Growing Information for Clematis Tangutica

Written by julie christensen
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Growing Information for Clematis Tangutica
Clematis tangutica produces fuzzy seed heads that are spectacular in their own right. (Clematis image by fotoroland from

Clematis tangutica, or Russian virgin's bower, is an unusual clematis in that its prolific blooms are bright yellow rather than the more common pink, lavender or white. Hardy in USDA Plant Hardiness Zones 3 through 11, this plant is often grown as a climbing vine, although it sometimes appears in beds and borders or scrambling over a wall.

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Like all clematis, clematis tangutica thrive in rich, cool soils. Amend the soil with compost or rotted manure and plant clematis with the crown 3 to 4 inches beneath the soil surface. This plant tolerates full sun to partial shade, but keep its feet cool by growing other plants around it or by mulching with wood chips.

General Care

Water the soil to keep it evenly moist -- not soggy or dry. Clematis tangutica grows vigorously, reaching 15 to 20 feet high in one season. Train it to a strong trellis or support system. Clematis wraps its petioles (leaves) around structures to climb; structures less than 3/4-inch diameter work well. Attach sturdy fishing line to arbors or trellises to provide a satisfactory surface for your plant to climb. Fertilise clematis in the spring after pruning with an all-purpose, balanced fertiliser.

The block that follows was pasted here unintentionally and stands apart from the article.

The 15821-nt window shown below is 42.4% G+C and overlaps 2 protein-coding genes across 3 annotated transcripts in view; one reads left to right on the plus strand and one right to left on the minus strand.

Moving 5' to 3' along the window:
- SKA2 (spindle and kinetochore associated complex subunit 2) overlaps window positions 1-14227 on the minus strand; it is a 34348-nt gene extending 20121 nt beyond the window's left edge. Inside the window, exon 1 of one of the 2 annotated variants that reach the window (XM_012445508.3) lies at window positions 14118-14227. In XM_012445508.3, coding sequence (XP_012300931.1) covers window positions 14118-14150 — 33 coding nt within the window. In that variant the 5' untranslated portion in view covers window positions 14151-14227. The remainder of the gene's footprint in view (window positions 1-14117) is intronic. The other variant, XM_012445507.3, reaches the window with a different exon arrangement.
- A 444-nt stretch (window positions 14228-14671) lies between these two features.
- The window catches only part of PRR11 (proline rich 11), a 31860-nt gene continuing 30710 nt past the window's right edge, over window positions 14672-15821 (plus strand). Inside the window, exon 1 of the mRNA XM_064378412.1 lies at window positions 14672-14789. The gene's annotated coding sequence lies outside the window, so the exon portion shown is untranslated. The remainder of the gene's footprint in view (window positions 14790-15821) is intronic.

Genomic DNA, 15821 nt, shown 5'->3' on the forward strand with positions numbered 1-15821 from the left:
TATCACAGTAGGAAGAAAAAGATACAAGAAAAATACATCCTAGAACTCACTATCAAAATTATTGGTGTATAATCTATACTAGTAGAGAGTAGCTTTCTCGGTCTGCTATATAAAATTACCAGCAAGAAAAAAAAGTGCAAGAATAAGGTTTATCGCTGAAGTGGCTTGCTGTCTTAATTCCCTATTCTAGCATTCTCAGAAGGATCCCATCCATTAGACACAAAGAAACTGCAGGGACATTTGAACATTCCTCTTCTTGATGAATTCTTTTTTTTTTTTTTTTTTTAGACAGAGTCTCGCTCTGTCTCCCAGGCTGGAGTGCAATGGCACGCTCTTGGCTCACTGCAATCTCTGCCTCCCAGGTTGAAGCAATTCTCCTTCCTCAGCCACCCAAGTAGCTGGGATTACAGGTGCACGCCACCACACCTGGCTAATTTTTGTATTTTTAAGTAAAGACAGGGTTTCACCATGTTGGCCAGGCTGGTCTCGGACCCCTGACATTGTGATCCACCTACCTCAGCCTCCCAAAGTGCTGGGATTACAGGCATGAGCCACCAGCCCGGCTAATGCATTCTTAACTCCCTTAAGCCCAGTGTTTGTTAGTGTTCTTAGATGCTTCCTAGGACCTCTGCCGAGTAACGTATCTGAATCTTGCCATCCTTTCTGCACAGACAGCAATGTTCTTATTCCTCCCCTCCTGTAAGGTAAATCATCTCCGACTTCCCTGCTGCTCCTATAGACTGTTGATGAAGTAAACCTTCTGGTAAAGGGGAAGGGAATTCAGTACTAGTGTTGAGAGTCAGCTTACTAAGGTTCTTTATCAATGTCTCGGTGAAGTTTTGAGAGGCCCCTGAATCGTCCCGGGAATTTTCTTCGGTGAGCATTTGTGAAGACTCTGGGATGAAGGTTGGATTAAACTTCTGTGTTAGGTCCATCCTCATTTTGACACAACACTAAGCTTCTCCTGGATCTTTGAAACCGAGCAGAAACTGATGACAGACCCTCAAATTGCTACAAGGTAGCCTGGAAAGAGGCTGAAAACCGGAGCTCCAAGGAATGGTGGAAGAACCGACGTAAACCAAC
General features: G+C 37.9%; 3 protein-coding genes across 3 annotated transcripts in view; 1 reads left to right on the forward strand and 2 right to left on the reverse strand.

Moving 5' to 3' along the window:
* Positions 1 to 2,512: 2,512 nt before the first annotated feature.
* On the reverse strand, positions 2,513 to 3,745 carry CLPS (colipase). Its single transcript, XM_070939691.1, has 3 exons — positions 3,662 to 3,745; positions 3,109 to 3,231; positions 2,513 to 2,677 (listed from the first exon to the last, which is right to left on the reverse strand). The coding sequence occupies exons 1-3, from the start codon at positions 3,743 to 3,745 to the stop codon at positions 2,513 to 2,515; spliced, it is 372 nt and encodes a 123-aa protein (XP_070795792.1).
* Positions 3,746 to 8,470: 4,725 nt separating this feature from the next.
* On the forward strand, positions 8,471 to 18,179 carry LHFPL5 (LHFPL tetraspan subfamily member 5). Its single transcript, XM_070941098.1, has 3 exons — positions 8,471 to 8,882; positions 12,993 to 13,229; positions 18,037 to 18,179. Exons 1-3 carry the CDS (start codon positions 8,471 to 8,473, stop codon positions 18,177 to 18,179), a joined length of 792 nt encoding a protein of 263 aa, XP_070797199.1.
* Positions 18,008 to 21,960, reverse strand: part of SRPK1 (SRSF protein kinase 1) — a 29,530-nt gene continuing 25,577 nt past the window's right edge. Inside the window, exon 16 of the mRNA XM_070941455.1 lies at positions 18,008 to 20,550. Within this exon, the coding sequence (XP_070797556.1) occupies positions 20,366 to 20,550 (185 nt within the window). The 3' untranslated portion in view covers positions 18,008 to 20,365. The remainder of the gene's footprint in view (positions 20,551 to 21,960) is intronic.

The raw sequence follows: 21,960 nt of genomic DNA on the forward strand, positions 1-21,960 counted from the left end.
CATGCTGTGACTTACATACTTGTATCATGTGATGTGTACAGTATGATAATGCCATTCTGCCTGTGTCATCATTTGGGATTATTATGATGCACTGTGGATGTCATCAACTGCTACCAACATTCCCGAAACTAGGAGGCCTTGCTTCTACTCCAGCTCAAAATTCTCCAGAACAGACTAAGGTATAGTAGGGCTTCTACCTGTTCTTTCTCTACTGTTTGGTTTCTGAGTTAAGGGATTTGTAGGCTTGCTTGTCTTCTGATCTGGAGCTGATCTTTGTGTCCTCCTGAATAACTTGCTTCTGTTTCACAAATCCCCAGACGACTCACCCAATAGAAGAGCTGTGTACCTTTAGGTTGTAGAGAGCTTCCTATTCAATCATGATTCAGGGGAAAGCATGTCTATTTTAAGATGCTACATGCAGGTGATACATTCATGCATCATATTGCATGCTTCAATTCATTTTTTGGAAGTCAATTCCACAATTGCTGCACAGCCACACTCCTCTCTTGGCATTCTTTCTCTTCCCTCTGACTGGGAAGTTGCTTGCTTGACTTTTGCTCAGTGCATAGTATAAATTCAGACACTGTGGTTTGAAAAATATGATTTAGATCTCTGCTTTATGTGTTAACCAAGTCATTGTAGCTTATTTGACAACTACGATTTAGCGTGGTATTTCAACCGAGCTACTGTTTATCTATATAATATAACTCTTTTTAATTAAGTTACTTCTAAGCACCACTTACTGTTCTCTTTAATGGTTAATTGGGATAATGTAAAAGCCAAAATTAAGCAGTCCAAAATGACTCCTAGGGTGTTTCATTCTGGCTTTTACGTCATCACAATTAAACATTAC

Pruning clematis is a source of confusion for many gardeners but is based on when the plant blooms. Clematis tangutica blooms in late summer to early fall, so prune it in spring when the plant first emerges. Cut the plant back to the ground, leaving two healthy buds that stand 6 to 8 inches high. Discard the pruned foliage to prevent diseases.

Pests and Disease

Clematis tangutica is vulnerable to powdery mildew, rust, stem cankers and fungal spots. Insects such as aphids, scale insects or earwigs may also afflict it. Water early in the day and avoid wetting the leaves if you are concerned about diseases, such as powdery mildew. Treat clematis with fungicides and prune out diseased foliage 2 inches below the affected area. Fungal diseases are rarely fatal to clematis, advises the University of Illinois, and plants rebound after pruning. Spray clematis with a stream of water to remove aphids and other insects or use an insecticidal soap for severe infestations.

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